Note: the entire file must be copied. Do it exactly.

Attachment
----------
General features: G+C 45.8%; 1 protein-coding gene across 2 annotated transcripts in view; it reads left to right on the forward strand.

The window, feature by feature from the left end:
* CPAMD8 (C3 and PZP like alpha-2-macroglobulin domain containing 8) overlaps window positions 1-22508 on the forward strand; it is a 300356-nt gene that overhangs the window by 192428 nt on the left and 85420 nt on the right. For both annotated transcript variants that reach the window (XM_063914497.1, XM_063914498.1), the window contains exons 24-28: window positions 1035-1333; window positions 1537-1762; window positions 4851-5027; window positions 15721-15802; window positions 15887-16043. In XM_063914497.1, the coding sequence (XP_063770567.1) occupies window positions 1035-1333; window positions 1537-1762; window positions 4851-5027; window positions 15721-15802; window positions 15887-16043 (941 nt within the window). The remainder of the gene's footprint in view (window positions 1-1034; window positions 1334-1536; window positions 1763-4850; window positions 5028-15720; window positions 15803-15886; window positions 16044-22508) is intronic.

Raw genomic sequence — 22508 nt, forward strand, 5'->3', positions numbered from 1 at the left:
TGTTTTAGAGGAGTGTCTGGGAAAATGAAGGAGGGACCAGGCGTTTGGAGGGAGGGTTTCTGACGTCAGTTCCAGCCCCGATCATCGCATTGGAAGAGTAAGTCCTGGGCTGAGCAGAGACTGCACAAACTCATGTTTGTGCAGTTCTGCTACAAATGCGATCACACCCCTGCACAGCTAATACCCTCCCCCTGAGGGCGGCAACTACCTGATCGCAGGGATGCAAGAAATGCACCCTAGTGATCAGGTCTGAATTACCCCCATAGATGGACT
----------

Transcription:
General features: G+C 45.8%; 1 protein-coding gene across 2 annotated transcripts in view; it reads left to right on the forward strand.

The window, feature by feature from the left end:
* CPAMD8 (C3 and PZP like alpha-2-macroglobulin domain containing 8) overlaps window positions 1-22508 on the forward strand; it is a 300356-nt gene that overhangs the window by 192428 nt on the left and 85420 nt on the right. For both annotated transcript variants that reach the window (XM_063914497.1, XM_063914498.1), the window contains exons 24-28: window positions 1035-1333; window positions 1537-1762; window positions 4851-5027; window positions 15721-15802; window positions 15887-16043. In XM_063914497.1, the coding sequence (XP_063770567.1) occupies window positions 1035-1333; window positions 1537-1762; window positions 4851-5027; window positions 15721-15802; window positions 15887-16043 (941 nt within the window). The remainder of the gene's footprint in view (window positions 1-1034; window positions 1334-1536; window positions 1763-4850; window positions 5028-15720; window positions 15803-15886; window positions 16044-22508) is intronic.

Raw genomic sequence — 22508 nt, forward strand, 5'->3', positions numbered from 1 at the left:
TGTTTTAGAGGAGTGTCTGGGAAAATGAAGGAGGGACCAGGCGTTTGGAGGGAGGGTTTCTGACGTCAGTTCCAGCCCCGATCATCGCATTGGAAGAGTAAGTCCTGGGCTGAGCAGAGACTGCACAAACTCATGTTTGTGCAGTTCTGCTACAAATGCGATCACACCCCTGCACAGCTAATACCCTCCCCCTGAGGGCGGCAACTACCTGATCGCAGGGATGCAAGAAATGCACCCTAGTGATCAGGTCTGAATTACCCCCATAGATGGACT